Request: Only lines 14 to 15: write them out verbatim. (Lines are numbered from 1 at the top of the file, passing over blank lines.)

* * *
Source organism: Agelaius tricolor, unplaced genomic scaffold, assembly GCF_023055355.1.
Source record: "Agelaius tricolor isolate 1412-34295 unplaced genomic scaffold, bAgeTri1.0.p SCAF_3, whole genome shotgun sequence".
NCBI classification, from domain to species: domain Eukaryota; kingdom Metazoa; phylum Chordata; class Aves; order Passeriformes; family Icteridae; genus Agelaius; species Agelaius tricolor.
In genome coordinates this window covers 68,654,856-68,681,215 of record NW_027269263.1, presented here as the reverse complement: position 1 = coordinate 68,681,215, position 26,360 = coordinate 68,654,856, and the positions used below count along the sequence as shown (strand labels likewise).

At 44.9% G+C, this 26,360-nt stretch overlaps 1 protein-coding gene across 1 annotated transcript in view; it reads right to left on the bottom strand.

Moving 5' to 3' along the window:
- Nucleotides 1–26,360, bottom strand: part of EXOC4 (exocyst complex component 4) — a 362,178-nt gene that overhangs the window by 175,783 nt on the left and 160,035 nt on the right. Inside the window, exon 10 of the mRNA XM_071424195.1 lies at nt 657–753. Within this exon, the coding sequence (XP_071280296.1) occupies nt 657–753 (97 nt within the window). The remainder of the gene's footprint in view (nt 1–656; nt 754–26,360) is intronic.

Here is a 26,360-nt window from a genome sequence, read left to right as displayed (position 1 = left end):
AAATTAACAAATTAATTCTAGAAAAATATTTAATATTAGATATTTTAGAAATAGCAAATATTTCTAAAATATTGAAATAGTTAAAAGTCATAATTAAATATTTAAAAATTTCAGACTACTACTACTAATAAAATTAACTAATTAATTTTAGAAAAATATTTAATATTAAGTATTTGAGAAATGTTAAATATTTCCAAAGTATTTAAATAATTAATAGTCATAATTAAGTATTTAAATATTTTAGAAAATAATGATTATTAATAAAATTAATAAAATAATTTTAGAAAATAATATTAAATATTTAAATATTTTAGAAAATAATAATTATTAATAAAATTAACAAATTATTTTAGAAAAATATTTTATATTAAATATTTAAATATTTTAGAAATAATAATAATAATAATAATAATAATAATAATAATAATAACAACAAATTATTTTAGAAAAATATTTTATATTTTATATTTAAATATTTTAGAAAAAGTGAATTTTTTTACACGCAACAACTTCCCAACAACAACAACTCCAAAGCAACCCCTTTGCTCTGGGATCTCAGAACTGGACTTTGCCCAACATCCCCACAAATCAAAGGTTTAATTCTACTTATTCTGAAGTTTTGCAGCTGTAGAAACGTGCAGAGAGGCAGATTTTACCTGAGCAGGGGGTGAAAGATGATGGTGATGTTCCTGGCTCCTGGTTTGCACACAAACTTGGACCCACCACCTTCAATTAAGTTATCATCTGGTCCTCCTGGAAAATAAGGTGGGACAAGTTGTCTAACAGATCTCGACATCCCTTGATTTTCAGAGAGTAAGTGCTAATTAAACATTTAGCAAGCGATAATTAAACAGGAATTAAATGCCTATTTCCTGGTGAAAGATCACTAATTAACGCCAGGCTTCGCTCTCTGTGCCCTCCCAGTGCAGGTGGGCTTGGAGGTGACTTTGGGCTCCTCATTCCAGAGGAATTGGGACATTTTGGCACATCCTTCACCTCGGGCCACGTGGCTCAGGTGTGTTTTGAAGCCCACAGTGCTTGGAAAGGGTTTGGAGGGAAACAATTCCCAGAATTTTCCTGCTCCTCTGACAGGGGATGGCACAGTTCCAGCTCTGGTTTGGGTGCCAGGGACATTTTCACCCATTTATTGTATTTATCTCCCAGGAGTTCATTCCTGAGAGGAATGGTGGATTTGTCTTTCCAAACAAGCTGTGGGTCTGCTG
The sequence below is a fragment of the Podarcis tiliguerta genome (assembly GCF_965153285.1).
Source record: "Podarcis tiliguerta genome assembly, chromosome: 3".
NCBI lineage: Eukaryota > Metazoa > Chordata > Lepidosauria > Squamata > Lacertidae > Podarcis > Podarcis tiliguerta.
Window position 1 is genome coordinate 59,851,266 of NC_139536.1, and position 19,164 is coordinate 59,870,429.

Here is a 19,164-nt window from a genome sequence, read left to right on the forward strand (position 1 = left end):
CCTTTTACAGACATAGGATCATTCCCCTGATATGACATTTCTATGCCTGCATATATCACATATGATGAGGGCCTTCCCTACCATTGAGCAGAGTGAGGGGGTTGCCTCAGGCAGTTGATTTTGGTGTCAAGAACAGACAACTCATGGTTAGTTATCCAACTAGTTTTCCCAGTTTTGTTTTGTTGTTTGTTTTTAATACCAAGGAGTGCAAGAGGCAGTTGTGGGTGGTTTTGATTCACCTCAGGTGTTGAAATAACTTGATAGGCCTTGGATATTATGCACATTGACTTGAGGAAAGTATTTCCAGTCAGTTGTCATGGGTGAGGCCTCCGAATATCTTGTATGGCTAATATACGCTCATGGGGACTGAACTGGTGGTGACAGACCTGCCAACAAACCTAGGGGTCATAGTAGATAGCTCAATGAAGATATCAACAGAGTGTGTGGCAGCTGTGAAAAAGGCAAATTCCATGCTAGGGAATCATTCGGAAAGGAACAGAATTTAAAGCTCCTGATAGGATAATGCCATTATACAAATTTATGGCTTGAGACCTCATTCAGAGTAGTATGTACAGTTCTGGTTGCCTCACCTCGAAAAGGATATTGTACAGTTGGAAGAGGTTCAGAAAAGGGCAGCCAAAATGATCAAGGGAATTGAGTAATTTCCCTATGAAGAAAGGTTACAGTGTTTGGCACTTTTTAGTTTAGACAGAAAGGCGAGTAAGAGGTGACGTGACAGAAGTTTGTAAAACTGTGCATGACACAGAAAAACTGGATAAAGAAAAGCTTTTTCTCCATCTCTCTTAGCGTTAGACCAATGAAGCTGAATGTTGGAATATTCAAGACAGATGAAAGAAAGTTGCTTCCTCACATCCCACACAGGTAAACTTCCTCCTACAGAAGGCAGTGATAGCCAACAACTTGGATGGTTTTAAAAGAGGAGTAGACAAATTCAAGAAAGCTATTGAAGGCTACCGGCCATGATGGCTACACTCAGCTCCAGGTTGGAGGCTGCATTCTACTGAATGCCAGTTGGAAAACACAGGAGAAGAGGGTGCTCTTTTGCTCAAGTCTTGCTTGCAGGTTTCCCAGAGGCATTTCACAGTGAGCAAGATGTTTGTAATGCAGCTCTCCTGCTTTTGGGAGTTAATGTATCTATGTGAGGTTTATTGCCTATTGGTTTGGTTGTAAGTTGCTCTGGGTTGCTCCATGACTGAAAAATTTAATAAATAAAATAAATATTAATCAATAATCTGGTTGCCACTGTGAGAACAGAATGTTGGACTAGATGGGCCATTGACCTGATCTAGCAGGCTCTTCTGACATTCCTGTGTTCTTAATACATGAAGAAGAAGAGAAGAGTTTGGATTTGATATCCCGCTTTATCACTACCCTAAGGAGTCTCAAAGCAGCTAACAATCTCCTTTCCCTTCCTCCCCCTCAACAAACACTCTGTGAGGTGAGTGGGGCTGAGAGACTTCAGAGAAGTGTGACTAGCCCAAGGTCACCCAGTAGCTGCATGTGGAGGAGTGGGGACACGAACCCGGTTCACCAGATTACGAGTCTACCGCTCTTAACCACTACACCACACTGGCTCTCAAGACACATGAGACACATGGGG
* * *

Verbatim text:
Here is a 19,164-nt window from a genome sequence, read left to right on the forward strand (position 1 = left end):
CCTTTTACAGACATAGGATCATTCCCCTGATATGACATTTCTATGCCTGCATATATCACATATGATGAGGGCCTTCCCTACCATTGAGCAGAGTGAGGGGGTTGCCTCAGGCAGTTGATTTTGGTGTCAAGAACAGACAACTCATGGTTAGTTATCCAACTAGTTTTCCCAGTTTTGTTTTGTTGTTTGTTTTTAATACCAAGGAGTGCAAGAGGCAGTTGTGGGTGGTTTTGATTCACCTCAGGTGTTGAAATAACTTGATAGGCCTTGGATATTATGCACATTGACTTGAGGAAAGTATTTCCAGTCAGTTGTCATGGGTGAGGCCTCCGAATATCTTGTATGGCTAATATACGCTCATGGGGACTGAACTGGTGGTGACAGACCTGCCAACAAACCTAGGGGTCATAGTAGATAGCTCAATGAAGATATCAACAGAGTGTGTGGCAGCTGTGAAAAAGGCAAATTCCATGCTAGGGAATCATTCGGAAAGGAACAGAATTTAAAGCTCCTGATAGGATAATGCCATTATACAAATTTATGGCTTGAGACCTCATTCAGAGTAGTATGTACAGTTCTGGTTGCCTCACCTCGAAAAGGATATTGTACAGTTGGAAGAGGTTCAGAAAAGGGCAGCCAAAATGATCAAGGGAATTGAGTAATTTCCCTATGAAGAAAGGTTACAGTGTTTGGCACTTTTTAGTTTAGACAGAAAGGCGAGTAAGAGGTGACGTGACAGAAGTTTGTAAAACTGTGCATGACACAGAAAAACTGGATAAAGAAAAGCTTTTTCTCCATCTCTCTTAGCGTTAGACCAATGAAGCTGAATGTTGGAATATTCAAGACAGATGAAAGAAAGTTGCTTCCTCACATCCCACACAGGTAAACTTCCTCCTACAGAAGGCAGTGATAGCCAACAACTTGGATGGTTTTAAAAGAGGAGTAGACAAATTCAAGAAAGCTATTGAAGGCTACCGGCCATGATGGCTACACTCAGCTCCAGGTTGGAGGCTGCATTCTACTGAATGCCAGTTGGAAAACACAGGAGAAGAGGGTGCTCTTTTGCTCAAGTCTTGCTTGCAGGTTTCCCAGAGGCATTTCACAGTGAGCAAGATGTTTGTAATGCAGCTCTCCTGCTTTTGGGAGTTAATGTATCTATGTGAGGTTTATTGCCTATTGGTTTGGTTGTAAGTTGCTCTGGGTTGCTCCATGACTGAAAAATTTAATAAATAAAATAAATATTAATCAATAATCTGGTTGCCACTGTGAGAACAGAATGTTGGACTAGATGGGCCATTGACCTGATCTAGCAGGCTCTTCTGACATTCCTGTGTTCTTAATACATGAAGAAGAAGAGAAGAGTTTGGATTTGATATCCCGCTTTATCACTACCCTAAGGAGTCTCAAAGCAGCTAACAATCTCCTTTCCCTTCCTCCCCCTCAACAAACACTCTGTGAGGTGAGTGGGGCTGAGAGACTTCAGAGAAGTGTGACTAGCCCAAGGTCACCCAGTAGCTGCATGTGGAGGAGTGGGGACACGAACCCGGTTCACCAGATTACGAGTCTACCGCTCTTAACCACTACACCACACTGGCTCTCAAGACACATGAGACACATGGGG